It does no good to be able to form the Kalam in a logical syllogism if we do not understand basic Bible doctrine.

We could probably list myriad reasons why this should be in the forefront of our minds, but for the sake of this discussion, we’re going to look at just three.


#1. Christians are Culturally Held to a Higher Standard


We move no further than Genesis 1 before finding out that those who follow after God will be set apart and different from the world. The institution of the Sabbath, first alluded to by God’s creation rest, is indicative of an important pattern in the life of a believer–a pattern not shared by the world.3

According to the Apostle Paul, we are to be “an example of the believers, in word, in conversation, in charity, in spirit, in faith, in purity” (1 Timothy 4:12).

All throughout the New Testament, in fact, Christians are placed on a pedestal–not a pedestal of haughtiness, but one of humility. We are “in Christ,” and thus, are to emulate him. Through the indwelling of the Holy Spirit, Christ empowers us to live “in the flesh…by the faith of the Son of God” (Galatians 2:20).

We bring dishonor to Christ when we claim his name, but fail to display his character. And though failure to live up to this standard is literally inevitable in our sinful condition, our lives should be marked by constant pursuit of this goal.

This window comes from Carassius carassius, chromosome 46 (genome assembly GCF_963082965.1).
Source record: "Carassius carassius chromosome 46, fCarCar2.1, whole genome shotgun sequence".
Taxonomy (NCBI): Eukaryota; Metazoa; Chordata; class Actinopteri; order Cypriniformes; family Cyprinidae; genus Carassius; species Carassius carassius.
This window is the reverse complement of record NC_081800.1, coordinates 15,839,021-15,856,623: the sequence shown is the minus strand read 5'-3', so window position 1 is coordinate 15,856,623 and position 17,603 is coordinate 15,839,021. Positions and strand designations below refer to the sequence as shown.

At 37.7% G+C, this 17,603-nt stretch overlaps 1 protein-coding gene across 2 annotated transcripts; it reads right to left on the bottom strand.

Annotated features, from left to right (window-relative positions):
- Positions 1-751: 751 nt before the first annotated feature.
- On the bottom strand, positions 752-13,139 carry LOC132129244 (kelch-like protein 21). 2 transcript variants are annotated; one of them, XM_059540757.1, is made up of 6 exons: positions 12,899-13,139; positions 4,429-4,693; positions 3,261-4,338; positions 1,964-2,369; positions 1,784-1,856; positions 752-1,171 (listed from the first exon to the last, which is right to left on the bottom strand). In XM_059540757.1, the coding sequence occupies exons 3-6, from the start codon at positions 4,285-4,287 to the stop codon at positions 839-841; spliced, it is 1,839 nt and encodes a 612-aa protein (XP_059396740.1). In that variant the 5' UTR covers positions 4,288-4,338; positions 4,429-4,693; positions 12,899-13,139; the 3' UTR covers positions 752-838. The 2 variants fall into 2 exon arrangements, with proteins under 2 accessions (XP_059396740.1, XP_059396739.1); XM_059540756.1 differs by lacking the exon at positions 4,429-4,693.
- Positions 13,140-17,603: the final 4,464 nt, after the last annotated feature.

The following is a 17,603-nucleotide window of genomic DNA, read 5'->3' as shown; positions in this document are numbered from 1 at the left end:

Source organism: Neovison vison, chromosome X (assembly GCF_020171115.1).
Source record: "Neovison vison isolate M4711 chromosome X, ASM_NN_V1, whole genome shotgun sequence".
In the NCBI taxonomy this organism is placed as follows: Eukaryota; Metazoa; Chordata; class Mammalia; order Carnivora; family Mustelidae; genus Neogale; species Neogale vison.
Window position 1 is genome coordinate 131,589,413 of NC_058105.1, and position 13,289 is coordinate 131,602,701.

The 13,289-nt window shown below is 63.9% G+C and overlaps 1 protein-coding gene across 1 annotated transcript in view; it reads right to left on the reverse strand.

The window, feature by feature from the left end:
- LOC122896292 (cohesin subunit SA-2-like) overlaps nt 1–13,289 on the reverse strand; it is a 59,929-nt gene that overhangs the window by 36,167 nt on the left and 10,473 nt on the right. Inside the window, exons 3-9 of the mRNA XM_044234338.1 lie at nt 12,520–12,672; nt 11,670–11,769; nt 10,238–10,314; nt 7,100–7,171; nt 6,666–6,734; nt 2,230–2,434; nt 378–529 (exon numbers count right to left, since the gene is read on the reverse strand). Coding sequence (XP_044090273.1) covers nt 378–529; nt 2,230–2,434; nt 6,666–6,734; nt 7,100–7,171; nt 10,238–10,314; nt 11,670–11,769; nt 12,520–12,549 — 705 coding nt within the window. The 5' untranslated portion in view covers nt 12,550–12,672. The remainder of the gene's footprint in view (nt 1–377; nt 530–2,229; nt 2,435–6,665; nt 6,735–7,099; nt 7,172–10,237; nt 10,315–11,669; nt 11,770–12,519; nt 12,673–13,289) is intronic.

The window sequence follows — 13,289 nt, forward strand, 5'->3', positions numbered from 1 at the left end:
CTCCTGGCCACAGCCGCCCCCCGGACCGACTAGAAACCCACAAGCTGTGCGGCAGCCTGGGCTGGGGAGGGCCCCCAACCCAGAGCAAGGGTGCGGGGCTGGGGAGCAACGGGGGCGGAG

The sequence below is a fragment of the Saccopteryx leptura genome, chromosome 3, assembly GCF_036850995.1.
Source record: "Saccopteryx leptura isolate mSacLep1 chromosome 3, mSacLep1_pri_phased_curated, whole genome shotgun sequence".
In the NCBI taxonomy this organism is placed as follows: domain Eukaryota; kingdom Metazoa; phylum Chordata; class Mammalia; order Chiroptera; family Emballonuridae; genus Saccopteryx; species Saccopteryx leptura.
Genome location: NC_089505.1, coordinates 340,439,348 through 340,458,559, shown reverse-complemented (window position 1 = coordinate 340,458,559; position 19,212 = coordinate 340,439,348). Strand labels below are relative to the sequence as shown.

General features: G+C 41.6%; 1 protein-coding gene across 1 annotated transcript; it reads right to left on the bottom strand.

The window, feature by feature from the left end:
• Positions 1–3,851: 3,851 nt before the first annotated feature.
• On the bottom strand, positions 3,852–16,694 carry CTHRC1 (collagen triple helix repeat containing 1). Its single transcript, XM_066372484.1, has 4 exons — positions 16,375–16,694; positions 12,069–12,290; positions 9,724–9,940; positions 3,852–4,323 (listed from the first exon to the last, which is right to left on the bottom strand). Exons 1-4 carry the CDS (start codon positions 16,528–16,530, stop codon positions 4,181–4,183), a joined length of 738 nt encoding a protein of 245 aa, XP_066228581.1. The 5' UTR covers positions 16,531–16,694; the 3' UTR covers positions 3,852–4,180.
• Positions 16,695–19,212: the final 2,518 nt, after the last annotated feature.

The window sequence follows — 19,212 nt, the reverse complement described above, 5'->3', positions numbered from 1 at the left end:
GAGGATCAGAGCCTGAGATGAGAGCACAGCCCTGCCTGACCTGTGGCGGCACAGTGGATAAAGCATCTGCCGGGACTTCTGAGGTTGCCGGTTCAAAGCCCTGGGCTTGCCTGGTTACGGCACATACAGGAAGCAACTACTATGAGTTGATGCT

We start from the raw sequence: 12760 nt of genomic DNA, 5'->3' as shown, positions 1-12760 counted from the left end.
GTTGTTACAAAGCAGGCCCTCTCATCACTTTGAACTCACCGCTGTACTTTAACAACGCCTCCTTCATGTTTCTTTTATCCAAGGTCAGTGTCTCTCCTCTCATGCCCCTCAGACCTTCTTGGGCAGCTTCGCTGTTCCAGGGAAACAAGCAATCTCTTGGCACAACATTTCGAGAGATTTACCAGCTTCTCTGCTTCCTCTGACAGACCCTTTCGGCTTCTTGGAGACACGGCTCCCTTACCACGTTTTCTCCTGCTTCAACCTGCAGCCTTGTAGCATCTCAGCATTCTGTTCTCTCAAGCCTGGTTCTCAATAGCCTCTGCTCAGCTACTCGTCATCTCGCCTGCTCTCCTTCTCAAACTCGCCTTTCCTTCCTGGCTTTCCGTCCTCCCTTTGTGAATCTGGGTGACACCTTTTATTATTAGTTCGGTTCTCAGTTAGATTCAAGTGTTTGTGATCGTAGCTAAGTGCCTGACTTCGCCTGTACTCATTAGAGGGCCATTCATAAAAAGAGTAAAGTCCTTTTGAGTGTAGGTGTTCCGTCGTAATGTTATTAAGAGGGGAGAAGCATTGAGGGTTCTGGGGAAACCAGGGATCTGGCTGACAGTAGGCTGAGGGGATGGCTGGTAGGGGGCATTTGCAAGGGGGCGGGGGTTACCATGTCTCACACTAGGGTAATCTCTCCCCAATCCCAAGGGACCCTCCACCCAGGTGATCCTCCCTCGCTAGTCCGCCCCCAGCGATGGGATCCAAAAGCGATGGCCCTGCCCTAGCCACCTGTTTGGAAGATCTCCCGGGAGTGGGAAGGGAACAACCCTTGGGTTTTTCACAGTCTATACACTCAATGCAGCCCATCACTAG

The Apostle Peter weighed in on this as well:

Dearly beloved, I beseech you as strangers and pilgrims, abstain from fleshly lusts, which war against the soul; Having your conversation honest among the Gentiles: that, whereas they speak against you as evildoers, they may by your good works, which they shall behold, glorify God in the day of visitation (1 Peter 2:11-12).

This verse actually suggests a direct tie between the performance of the believer and the perception of the unbeliever.

The word translated “conversation” here is the Greek word anastrophē, and essentially means “conduct.” We are to keep ourselves honest among the “Gentiles” (i.e., the world). But why? After all, it is not as though they will be our judge (James 4:12).

Rather, Peter suggests that through our good works God will be glorified–even by those who now malign us! It is actually our Christian duty and responsibility to be seen “blameless and harmless, the sons of God, without rebuke, in the midst of a crooked and perverse nation, among whom ye shine as lights in the world” (Philippians 2:15).